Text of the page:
Wearables Improving Life

Did you know that almost 45million persons in the world are blind? And that 36million have disabling hearing loss? It’s the little things that make a difference and that is why technology might be able to improve the everyday life of these on other challenged people.

Bionic ears might sound they are from the future but a hearing implant company called Med-El has a wide range of implant solutions for those with hearing loss or with partial deafness. The cochlear implant system is a medical option for individuals with severe to profound sensorineural hearing loss. For individuals with this type of hearing loss, hearing aids provide little or no benefit. Their staggering ability to create a sense of sound is down to a flexible electrode array that is nestled inside the cochlea during surgery. These wires allow the conventional auditory pathway to be sidestepped. Sounds are picked up by an external microphone, hooked over the ear, and turned into a digital “score” of electronic stimulation patterns by a processor. This information is then transmitted wirelessly across the scalp, together with a dose of energy, where it is picked up by a coil under the skin and passed to the implant where the digital score is converted into electrical pulses. These are sent to the electrodes within the cochlea, where they artificially trigger electrical impulses in the auditory nerve fibers, bypassing the role of the hair cells. But while each hair cell stimulates only a few of these fibers, the electrical pulses of a cochlear implant trigger much larger areas.

Another solution presented as a student project which won the first prize at the Microsoft Imagine Cup consist of two sensor gloves and a mobile device with the idea of translating sign language into speech. The idea is still a concept and named Enable Talk. The inspiration for the gloves came from observing fellow college students who were deaf have difficulty communicating with other students, which results in them being excluded from activities. In their glove, a total of 15 flex sensors in the fingers measure the degree of bending while a compass, accelerometer, and gyroscope determine the motion of the glove through space. The sensor data are processed by a microcontroller on the glove then sent via Bluetooth to a mobile device, which translates the positions of the hand and fingers into text when the pattern is recognized.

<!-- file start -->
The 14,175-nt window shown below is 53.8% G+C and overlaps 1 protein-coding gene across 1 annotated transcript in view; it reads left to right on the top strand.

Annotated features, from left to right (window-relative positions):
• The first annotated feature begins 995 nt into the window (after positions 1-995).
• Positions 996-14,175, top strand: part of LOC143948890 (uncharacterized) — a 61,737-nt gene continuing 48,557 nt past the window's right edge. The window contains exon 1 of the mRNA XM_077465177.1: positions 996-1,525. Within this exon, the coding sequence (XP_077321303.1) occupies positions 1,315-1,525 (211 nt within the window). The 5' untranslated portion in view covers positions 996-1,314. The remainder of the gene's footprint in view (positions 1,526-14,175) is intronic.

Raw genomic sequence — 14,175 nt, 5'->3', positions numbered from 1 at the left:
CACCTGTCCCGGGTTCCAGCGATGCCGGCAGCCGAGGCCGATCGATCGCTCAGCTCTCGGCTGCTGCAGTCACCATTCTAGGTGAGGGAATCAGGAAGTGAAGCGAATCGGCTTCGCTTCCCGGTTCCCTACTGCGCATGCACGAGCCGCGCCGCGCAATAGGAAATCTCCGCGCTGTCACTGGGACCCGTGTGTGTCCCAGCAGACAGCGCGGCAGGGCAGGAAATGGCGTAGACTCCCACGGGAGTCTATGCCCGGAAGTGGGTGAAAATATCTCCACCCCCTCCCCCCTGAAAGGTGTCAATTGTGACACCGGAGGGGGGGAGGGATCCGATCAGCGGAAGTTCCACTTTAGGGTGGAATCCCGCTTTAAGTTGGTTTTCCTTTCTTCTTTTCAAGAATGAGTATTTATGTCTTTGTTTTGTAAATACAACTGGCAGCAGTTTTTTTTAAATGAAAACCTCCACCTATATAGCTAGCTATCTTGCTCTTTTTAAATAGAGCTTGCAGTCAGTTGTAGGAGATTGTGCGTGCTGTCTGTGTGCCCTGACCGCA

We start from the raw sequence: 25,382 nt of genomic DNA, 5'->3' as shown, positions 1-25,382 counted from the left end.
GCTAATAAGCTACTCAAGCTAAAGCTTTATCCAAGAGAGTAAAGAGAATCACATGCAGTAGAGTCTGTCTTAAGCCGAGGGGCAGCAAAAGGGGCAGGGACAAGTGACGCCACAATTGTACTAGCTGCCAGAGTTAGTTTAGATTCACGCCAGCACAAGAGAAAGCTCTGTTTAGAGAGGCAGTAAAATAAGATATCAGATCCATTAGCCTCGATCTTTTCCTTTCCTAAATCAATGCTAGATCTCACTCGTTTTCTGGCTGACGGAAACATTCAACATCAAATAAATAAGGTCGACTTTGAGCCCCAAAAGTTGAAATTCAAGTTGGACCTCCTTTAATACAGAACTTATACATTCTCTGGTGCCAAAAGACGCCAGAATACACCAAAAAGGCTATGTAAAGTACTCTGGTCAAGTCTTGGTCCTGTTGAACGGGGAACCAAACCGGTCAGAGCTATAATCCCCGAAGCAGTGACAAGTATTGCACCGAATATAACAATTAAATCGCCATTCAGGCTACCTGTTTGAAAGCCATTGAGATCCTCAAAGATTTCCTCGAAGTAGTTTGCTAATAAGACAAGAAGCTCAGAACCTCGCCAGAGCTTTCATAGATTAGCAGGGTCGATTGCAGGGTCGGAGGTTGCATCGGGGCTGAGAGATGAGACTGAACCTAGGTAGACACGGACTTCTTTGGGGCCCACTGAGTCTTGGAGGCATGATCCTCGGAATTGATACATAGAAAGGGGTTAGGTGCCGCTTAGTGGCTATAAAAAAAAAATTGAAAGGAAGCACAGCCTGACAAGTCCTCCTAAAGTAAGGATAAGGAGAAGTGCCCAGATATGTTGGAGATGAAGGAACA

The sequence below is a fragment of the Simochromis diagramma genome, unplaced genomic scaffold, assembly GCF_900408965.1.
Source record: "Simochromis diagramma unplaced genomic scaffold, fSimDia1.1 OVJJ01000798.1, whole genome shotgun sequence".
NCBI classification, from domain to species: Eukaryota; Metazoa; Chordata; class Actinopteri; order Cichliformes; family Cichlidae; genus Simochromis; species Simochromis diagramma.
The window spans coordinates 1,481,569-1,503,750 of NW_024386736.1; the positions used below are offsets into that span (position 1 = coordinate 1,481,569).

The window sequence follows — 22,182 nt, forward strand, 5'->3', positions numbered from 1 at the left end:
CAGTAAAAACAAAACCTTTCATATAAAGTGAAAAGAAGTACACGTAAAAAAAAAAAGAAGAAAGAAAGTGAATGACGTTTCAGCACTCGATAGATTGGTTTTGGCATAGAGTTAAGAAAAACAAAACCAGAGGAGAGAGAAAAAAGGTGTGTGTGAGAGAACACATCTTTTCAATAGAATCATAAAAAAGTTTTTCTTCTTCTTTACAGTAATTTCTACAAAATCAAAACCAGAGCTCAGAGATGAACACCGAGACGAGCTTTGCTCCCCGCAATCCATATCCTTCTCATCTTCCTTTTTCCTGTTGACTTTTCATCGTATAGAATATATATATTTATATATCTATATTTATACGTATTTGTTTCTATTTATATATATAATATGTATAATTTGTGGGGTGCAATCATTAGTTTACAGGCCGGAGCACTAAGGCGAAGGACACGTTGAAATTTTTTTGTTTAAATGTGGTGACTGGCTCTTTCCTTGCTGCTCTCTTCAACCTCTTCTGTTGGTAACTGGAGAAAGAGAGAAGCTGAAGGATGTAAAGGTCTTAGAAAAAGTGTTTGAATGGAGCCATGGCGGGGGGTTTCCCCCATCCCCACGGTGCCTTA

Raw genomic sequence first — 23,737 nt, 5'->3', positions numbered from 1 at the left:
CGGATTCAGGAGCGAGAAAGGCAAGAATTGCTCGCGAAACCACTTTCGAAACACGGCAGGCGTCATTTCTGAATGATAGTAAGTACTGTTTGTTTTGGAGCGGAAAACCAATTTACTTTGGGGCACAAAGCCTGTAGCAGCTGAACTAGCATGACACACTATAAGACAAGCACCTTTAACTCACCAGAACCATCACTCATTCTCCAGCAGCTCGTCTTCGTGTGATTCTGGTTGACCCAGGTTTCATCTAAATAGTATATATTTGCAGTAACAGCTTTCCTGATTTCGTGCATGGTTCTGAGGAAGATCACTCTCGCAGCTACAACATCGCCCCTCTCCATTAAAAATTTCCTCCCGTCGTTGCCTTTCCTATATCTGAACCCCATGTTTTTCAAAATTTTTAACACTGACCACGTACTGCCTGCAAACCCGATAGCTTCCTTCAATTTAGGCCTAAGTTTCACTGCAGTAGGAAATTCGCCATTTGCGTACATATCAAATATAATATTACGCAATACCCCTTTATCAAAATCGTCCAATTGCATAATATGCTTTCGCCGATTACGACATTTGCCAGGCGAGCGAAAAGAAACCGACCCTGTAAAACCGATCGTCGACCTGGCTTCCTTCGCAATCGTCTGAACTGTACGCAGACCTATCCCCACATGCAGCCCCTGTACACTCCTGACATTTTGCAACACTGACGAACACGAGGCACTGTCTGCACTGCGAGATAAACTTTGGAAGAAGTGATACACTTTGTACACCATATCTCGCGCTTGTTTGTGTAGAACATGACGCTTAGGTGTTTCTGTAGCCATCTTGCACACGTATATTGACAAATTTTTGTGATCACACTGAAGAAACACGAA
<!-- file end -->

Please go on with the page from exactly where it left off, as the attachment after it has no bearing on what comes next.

For those with visual problems there are also some smart solutions. For example Orcam a company founded in 2010 developed a pair of glasses, a smart camera mounted on the frames of eyeglasses, which “sees” text, recognizes objects and “whispers” in the wearer’s ear. The Orcam device enables to read books or newspapers and even identify which product or item the wearer is pointing at. OrCam understands automatically, whether the wearer wants to read, find an item or recognize a product. All it takes is a simple, intuitive, pointing gesture. The base unit is smaller than the average glasses case and fits in most pockets or clips to belt.

Big brands like Samsung also offer three new accessories for users of the Galaxy Core Advance mobile, that intend to assist disabled and visually impaired users. The ultrasonic cover allows users to detect obstacles and navigate unfamiliar places by sending an alert through a vibration or text to speech feedback. By holding the cover in front of the user, it can enhance a visually impaired user’s awareness of their surroundings by sensing the presence of a person or object up to 2 meters away. The optical scan stand positions the device to focus on printed materials, automatically activating the optical scan application, which recognizes text from an image and reads it aloud to the user. The optical scan stand is particularly useful when a consumer is alone, automatically initiating the application to read text as soon as paper is sensed on the stand. The voice label assists users in distinguishing objects by allowing them to make notes and tag voice labels easily on-the-go.